Work Toward a More Organized Delivery System that Emphasizes Patient-Centered Primary and Preventive Care Work Toward a More Organized Delivery System that Emphasizes Patient-Centered Primary and Preventive Care 1. Guarantee Affordable Health Insurance Coverage 2. Implement Major Quality and Safety Improvements 29 3. Emphasize Patient. Centered Primary, and Preventive Care THE COMMONWEALTH FUND

30 Helping Patients Become Informed and Active Partners in Their Care Patient-centered care: • 30 Helping Patients Become Informed and Active Partners in Their Care Patient-centered care: • www. howsyourhealth. org • PCDC – advanced access collaborative • Shared decision-making • Resident-centered care in nursing homes • Family-centered care in Healthy Steps & ABCD THE COMMONWEALTH FUND

31 Resident-Centered Nursing Home Care for Frail Elders • Green House in Tupelo, Mississippi, 31 Resident-Centered Nursing Home Care for Frail Elders • Green House in Tupelo, Mississippi, featured in New York Times and AARP Bulletin; Commonwealth supported evaluation in progress • Ohio project finds high correlation between resident and family satisfaction and nursing home clinical quality • New York state – analysis of use of hospitals by nursing home residents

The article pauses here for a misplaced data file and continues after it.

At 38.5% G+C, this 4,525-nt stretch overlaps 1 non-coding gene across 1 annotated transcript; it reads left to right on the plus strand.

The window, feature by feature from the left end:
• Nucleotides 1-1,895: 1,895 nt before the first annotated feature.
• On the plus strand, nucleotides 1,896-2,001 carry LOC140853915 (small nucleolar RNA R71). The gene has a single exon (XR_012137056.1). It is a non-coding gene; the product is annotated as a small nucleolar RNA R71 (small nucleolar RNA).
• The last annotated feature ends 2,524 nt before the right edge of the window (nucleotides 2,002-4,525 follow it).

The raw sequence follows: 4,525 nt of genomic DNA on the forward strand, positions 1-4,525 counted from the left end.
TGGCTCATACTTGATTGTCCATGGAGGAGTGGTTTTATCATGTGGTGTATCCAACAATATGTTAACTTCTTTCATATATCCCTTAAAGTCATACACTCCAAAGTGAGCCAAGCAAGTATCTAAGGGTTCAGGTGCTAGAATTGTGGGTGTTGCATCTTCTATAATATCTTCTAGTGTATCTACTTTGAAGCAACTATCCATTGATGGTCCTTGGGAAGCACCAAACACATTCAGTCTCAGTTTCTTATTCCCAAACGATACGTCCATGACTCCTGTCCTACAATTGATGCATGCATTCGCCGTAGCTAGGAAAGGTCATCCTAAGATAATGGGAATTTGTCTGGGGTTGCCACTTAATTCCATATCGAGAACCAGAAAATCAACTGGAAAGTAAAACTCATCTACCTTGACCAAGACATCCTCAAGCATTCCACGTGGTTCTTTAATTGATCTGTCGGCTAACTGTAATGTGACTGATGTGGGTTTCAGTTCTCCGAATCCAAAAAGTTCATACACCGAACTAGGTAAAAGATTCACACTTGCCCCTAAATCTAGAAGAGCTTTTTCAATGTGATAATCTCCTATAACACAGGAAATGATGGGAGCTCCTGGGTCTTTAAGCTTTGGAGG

Utah’s Primary Care Network Section 1115 Medicaid Waiver • Targets uninsured adults (19– 54) Utah’s Primary Care Network Section 1115 Medicaid Waiver • Targets uninsured adults (19– 54) with family income less than 150% FPL • Provides primary care and preventive care services – Physician office visits – Immunizations – Emergency care – Lab, X-ray, medical equipment & supplies – Basic dental care – Hearing & vision screening – Prescription drugs • Hospitals provide $10 million in charity care for PCN participants 32

State Initiatives Investing in Children’s Preventive Care WA MN MN WI NV UT CA State Initiatives Investing in Children’s Preventive Care WA MN MN WI NV UT CA MI IA NE OH IL CO VT NY DC VA MO AZ OK NM MI TX NC TN AR RI SC GA LA FL PHDS SLN States (4) NC Model States (5) ABCD I States (4) ABCD II States (5) Improvement Partnership States (5) BCAP States (10)) 33